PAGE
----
Defending systems, data, and services from potential attack.

This is the largest area in terms of potential research topics, as it includes developing and implementing defences against potential attacks. Effective defence requires a technical understanding of threats and vulnerabilities in the systems you are trying to defend it also covers the human element of responding to and recovering from attacks.

  • Crimes that may be digitally-enabled or digitally-dependent, including fraud, theft (of personal data, money etc), harassment, child sexual exploitation, money-laundering, spying, system sabotage, spreading of viruses, malware, and ransomware.
  • Potentially harmful but non-criminal activities, e.g., cyberbullying, the manipulation of social media to sow discord or influence democratic processes.
  • Methods used to do harm: e.g., hacking or malware infection, hardware tampering, insider access and social engineering. 
  • Technical vulnerabilities that arise during software and hardware design and implementation (including through increased connectivity, for example; Industrial IoT), and that are perpetuated through failure to patch or replace insecure software and systems. 
  • Vulnerabilities in human systems: e.g., ‘insider threat’, failure to follow security procedures, use of workarounds. 
  • Secure software development: processes, tools and techniques, from the fundamental building blocks like cryptography to design and implementation.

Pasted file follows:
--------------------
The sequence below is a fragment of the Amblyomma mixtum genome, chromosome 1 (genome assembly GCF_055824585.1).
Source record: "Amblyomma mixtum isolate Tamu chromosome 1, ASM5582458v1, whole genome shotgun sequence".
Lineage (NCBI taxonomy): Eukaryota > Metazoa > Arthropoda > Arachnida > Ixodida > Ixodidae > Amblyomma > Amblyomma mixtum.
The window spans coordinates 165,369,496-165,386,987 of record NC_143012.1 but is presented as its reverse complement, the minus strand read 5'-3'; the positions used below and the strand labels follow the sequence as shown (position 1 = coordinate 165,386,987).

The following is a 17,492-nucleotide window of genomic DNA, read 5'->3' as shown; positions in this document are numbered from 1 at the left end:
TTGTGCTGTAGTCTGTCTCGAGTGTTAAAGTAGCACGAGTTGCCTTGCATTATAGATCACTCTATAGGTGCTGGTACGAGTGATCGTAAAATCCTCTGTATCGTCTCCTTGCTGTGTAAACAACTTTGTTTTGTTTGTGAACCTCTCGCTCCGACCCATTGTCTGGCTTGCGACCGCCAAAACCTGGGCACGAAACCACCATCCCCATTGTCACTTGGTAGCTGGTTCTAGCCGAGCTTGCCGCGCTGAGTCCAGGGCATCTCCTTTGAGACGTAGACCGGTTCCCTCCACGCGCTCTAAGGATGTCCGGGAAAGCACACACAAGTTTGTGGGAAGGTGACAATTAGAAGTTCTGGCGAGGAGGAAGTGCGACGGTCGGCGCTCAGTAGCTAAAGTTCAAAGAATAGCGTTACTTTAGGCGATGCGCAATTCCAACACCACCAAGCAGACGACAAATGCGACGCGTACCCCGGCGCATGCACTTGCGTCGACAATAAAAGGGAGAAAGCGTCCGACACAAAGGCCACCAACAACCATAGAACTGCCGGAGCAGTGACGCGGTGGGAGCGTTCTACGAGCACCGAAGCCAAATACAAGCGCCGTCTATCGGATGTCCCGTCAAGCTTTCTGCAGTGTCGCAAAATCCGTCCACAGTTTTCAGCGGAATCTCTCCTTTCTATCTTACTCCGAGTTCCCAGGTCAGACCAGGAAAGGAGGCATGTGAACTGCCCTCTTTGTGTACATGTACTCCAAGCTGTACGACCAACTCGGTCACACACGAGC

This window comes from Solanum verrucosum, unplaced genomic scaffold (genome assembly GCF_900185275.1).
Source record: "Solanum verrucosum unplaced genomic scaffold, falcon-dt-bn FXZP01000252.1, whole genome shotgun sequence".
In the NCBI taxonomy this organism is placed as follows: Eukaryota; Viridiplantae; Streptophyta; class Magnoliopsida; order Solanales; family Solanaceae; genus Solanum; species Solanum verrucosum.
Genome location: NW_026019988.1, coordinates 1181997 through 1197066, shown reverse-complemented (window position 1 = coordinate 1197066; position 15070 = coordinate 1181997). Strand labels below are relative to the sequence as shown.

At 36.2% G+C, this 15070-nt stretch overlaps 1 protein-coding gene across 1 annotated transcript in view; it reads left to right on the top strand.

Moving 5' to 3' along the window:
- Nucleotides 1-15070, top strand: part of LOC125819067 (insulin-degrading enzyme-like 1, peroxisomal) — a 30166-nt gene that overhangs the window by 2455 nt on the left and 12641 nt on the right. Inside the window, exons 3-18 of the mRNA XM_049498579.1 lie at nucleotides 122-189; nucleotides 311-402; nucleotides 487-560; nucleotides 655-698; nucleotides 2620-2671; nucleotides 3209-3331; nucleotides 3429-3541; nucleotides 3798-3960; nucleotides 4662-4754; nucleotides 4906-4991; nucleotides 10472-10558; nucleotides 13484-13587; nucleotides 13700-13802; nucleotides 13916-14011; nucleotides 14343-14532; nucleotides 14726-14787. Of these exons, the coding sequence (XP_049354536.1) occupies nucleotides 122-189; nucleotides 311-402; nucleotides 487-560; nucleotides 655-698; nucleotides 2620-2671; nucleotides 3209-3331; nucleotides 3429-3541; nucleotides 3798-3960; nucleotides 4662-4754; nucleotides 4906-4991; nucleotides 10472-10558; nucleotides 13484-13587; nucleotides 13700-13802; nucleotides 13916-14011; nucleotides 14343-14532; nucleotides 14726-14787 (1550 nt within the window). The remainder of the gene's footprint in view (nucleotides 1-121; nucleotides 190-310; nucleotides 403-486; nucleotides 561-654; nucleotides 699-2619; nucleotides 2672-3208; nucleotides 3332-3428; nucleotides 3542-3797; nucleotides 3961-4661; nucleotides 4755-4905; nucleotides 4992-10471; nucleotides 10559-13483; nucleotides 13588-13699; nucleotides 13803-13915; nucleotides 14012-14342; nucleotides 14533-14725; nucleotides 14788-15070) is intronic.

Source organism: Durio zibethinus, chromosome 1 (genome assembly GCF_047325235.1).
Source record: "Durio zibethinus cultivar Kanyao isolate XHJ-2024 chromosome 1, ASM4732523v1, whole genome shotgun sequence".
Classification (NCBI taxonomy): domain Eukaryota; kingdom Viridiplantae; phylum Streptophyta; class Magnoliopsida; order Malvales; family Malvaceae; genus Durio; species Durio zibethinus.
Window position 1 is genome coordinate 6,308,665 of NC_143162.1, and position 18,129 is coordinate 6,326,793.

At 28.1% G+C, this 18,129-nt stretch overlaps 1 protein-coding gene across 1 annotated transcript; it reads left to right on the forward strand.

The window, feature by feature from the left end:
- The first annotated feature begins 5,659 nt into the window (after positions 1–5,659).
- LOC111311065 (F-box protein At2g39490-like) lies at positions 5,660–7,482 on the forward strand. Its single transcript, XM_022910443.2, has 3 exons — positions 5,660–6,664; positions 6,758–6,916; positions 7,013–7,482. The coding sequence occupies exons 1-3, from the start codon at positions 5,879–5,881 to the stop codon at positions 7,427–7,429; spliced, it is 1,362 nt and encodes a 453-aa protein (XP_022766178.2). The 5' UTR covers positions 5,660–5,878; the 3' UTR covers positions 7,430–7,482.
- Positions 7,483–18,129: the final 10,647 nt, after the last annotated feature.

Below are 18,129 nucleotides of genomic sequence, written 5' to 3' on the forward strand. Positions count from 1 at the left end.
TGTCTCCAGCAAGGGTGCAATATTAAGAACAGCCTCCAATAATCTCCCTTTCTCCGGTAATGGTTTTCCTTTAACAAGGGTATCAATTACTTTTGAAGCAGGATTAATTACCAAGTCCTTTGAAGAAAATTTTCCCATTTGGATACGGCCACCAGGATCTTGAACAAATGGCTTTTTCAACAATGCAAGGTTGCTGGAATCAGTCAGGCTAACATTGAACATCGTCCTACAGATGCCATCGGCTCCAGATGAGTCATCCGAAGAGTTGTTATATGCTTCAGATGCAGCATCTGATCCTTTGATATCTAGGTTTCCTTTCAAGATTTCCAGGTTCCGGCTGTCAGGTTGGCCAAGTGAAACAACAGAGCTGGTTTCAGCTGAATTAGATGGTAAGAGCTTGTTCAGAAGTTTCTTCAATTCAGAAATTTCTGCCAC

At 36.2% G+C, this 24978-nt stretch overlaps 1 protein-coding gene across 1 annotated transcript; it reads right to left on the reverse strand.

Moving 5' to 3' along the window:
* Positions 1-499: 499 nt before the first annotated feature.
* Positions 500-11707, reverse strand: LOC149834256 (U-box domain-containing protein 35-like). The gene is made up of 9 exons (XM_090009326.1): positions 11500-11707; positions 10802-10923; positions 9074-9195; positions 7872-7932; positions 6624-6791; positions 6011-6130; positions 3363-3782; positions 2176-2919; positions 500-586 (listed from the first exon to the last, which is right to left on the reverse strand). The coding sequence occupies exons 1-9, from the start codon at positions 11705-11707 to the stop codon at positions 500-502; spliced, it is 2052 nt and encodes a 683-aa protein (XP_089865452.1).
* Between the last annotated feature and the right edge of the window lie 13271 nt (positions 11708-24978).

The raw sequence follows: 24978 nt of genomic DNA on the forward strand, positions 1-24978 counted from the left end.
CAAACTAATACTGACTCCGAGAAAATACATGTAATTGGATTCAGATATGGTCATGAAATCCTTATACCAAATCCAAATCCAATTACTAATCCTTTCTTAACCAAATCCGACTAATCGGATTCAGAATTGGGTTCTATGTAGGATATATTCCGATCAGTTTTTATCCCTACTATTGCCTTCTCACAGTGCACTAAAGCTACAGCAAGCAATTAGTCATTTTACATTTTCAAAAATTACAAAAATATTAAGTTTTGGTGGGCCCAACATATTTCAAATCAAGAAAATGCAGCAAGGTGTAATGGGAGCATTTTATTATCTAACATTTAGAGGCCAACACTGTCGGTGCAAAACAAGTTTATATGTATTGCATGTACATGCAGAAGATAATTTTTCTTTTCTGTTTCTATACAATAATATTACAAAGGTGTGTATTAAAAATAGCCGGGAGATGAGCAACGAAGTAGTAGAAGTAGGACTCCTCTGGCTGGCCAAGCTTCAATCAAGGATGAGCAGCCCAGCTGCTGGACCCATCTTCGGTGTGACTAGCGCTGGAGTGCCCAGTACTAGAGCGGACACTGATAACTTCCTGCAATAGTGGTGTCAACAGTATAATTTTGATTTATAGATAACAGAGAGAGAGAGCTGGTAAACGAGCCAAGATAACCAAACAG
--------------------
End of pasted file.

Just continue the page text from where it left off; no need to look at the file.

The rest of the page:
• Secure hardware: e.g., anti-tamper techniques for processing chips, counterfeit detection and prevention.
  • The nature and value of data held on digital systems and how it could be exploited (including through behavioural analytics and identity ‘profiling’).
  • Risk-based decision-making, in particular risk assessment and mitigation, risk prioritisation and visualisation, communication of risk information, decision-support.
  • Developing and improving monitoring and detection systems (both technical and human) to establish when a breach has occurred.
  • Regulatory and other mechanisms to ensure organisations respond appropriately to data breaches.
  • Once a breach/attack has been detected, organisational and individual decision making in complex, uncertain situations, where extent and nature of damage may be unclear, including the role of emotion and impact of stress, crisis management, internal/ external crisis communications.
  • Resilience and recovery from an attack/breach, including damage assessment after data breaches, organisational decision making in post-crisis situations, organisational learning; betrayal, forgiveness and recovery of trust.